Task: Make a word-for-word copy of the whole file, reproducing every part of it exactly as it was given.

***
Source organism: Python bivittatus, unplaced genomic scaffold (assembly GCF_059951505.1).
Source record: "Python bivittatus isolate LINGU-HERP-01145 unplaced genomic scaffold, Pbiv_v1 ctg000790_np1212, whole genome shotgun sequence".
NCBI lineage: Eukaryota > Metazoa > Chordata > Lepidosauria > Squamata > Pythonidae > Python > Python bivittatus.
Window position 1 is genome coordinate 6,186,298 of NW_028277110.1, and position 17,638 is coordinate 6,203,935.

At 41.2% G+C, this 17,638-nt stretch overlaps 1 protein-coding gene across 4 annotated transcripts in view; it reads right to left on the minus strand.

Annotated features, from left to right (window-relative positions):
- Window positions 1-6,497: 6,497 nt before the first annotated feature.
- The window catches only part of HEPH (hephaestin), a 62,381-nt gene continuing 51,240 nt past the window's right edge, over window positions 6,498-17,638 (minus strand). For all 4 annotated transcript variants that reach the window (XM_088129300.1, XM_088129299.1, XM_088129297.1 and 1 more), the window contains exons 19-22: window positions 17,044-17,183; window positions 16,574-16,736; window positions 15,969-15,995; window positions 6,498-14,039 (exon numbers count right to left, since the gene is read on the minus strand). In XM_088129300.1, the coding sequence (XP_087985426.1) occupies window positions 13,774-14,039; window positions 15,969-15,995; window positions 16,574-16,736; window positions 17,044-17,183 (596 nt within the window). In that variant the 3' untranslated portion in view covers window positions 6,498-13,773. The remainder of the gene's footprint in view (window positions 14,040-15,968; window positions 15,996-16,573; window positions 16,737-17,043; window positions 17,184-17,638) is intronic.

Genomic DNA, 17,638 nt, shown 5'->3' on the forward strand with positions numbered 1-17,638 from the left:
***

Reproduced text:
Source organism: Python bivittatus, unplaced genomic scaffold (assembly GCF_059951505.1).
Source record: "Python bivittatus isolate LINGU-HERP-01145 unplaced genomic scaffold, Pbiv_v1 ctg000790_np1212, whole genome shotgun sequence".
NCBI lineage: Eukaryota > Metazoa > Chordata > Lepidosauria > Squamata > Pythonidae > Python > Python bivittatus.
Window position 1 is genome coordinate 6,186,298 of NW_028277110.1, and position 17,638 is coordinate 6,203,935.

At 41.2% G+C, this 17,638-nt stretch overlaps 1 protein-coding gene across 4 annotated transcripts in view; it reads right to left on the minus strand.

Annotated features, from left to right (window-relative positions):
- Window positions 1-6,497: 6,497 nt before the first annotated feature.
- The window catches only part of HEPH (hephaestin), a 62,381-nt gene continuing 51,240 nt past the window's right edge, over window positions 6,498-17,638 (minus strand). For all 4 annotated transcript variants that reach the window (XM_088129300.1, XM_088129299.1, XM_088129297.1 and 1 more), the window contains exons 19-22: window positions 17,044-17,183; window positions 16,574-16,736; window positions 15,969-15,995; window positions 6,498-14,039 (exon numbers count right to left, since the gene is read on the minus strand). In XM_088129300.1, the coding sequence (XP_087985426.1) occupies window positions 13,774-14,039; window positions 15,969-15,995; window positions 16,574-16,736; window positions 17,044-17,183 (596 nt within the window). In that variant the 3' untranslated portion in view covers window positions 6,498-13,773. The remainder of the gene's footprint in view (window positions 14,040-15,968; window positions 15,996-16,573; window positions 16,737-17,043; window positions 17,184-17,638) is intronic.

Genomic DNA, 17,638 nt, shown 5'->3' on the forward strand with positions numbered 1-17,638 from the left: